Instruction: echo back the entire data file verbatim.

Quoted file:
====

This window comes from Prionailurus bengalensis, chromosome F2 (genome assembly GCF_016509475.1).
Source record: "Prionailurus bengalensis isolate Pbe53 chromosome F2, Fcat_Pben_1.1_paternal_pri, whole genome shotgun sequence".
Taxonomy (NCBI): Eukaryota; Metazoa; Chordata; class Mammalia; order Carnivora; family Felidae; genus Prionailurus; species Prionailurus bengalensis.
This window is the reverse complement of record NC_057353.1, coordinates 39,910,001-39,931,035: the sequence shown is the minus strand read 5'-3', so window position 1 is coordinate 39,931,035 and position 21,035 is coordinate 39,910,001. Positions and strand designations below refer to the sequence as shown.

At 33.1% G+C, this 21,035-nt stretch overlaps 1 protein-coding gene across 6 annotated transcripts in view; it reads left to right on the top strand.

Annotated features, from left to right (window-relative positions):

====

This window comes from Prionailurus bengalensis, chromosome F2 (genome assembly GCF_016509475.1).
Source record: "Prionailurus bengalensis isolate Pbe53 chromosome F2, Fcat_Pben_1.1_paternal_pri, whole genome shotgun sequence".
Taxonomy (NCBI): Eukaryota; Metazoa; Chordata; class Mammalia; order Carnivora; family Felidae; genus Prionailurus; species Prionailurus bengalensis.
This window is the reverse complement of record NC_057353.1, coordinates 39,910,001-39,931,035: the sequence shown is the minus strand read 5'-3', so window position 1 is coordinate 39,931,035 and position 21,035 is coordinate 39,910,001. Positions and strand designations below refer to the sequence as shown.

At 33.1% G+C, this 21,035-nt stretch overlaps 1 protein-coding gene across 6 annotated transcripts in view; it reads left to right on the top strand.

Annotated features, from left to right (window-relative positions):